Allison Kunath Art


Facts and FAQ’s on artist Allison Kunath


about the artist



- Born in Ventura, CA in 1987

- BFA, Graphic Design, Minnesota State University, Mankato 2009

- Commonly used materials: Watercolor + Acrylic (studio), Exterior Latex (murals)




why did you begin making art?

I started making art as a child, thanks to my mother. We always had supplies available, and I was encouraged to play using my creativity. .

What inspires you?

The short answer - connection. I find most of my inspiration in the people around me, and my relationships (both to myself, and others). I'm inspired by the process of understanding myself and finding ways to be as fully expressed as possible. It's all in the name of more meaningful connections. Starting with my relationship to myself, I'm practicing honesty, clear communication and compassion. The deeper my art takes me in my self work, the easier it is for me to go there with other people. Being a part of a self aware world, that is liberated and connected keeps me going. 

What determines the various styles of yourwork?

While my visual vocabulary can sometimes shift based on where I am in the world, the largest factor that influences my work is where I am in my life. Self-reflection has been my main source of inspiration over the years. Often times, my reflections bring me deeper clarity on my relationships, both with myself and with the people closest to me. I love finding new shapes, tones and textures to share the abstract experience of introspection and meditation that can often be hard to describe using words.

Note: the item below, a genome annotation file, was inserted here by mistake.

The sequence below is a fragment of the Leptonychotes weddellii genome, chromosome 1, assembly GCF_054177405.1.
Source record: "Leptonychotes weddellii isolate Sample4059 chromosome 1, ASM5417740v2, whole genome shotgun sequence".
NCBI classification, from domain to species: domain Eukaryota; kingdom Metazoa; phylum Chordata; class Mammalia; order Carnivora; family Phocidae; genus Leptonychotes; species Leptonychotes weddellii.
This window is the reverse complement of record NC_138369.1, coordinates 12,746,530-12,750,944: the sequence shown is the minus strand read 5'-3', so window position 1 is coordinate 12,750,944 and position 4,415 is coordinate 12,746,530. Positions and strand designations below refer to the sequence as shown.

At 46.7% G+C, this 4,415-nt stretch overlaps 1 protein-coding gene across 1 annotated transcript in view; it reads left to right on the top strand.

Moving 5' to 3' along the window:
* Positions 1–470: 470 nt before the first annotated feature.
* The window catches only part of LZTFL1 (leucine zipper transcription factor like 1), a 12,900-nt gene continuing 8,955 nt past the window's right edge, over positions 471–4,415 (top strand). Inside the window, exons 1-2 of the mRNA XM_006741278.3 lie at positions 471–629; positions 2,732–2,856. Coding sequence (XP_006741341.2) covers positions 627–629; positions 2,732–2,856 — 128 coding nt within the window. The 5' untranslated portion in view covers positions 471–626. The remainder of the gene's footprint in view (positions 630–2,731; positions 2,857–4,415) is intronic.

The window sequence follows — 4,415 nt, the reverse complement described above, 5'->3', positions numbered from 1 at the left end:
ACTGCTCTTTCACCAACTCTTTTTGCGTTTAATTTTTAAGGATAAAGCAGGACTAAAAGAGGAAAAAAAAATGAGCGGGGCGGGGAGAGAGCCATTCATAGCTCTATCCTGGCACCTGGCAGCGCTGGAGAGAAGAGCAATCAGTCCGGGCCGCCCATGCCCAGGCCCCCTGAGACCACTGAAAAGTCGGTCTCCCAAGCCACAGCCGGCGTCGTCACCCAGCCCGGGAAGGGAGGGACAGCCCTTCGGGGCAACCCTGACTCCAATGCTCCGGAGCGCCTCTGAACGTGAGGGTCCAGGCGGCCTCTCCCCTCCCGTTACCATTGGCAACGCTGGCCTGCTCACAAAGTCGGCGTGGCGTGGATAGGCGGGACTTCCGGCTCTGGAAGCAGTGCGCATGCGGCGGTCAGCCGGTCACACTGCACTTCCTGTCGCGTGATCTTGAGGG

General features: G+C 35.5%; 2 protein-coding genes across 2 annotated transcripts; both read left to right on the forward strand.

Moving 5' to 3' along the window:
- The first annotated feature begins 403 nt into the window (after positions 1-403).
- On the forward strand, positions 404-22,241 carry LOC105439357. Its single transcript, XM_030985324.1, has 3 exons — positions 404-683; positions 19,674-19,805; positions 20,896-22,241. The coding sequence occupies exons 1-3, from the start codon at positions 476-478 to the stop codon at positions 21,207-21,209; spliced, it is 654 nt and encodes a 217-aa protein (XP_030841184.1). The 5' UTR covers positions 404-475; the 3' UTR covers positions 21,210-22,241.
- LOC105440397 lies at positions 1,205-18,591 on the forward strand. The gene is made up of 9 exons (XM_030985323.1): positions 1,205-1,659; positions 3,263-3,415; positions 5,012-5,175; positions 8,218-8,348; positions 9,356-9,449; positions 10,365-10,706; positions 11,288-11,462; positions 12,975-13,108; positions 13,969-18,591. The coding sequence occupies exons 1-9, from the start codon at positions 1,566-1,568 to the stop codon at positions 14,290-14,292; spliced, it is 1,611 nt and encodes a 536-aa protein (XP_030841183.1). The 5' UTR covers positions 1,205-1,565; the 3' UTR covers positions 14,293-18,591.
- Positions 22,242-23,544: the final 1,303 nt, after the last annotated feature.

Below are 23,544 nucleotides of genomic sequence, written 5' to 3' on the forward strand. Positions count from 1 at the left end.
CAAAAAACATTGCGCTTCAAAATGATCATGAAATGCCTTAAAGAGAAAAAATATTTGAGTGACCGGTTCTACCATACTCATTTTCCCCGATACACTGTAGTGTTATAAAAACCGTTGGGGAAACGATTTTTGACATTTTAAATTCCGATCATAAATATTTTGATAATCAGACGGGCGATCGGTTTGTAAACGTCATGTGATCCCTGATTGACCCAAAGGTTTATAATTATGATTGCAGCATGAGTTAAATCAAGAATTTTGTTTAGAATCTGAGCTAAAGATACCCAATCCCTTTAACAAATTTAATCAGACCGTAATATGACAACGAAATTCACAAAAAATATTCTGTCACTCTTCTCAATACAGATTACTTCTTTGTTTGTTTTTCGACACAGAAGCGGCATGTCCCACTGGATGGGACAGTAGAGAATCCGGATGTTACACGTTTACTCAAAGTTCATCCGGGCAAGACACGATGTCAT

What feelings + emotions DO you want to evoke in people when they look at your art?

I'd love to move people to a state of stillness and quietness while they observe my work. Similar to the state I'm in when I'm working. I'm more interested in bringing people to the doorway of their own unique feelings than I am in trying to manufacture an certain set of feelings for them.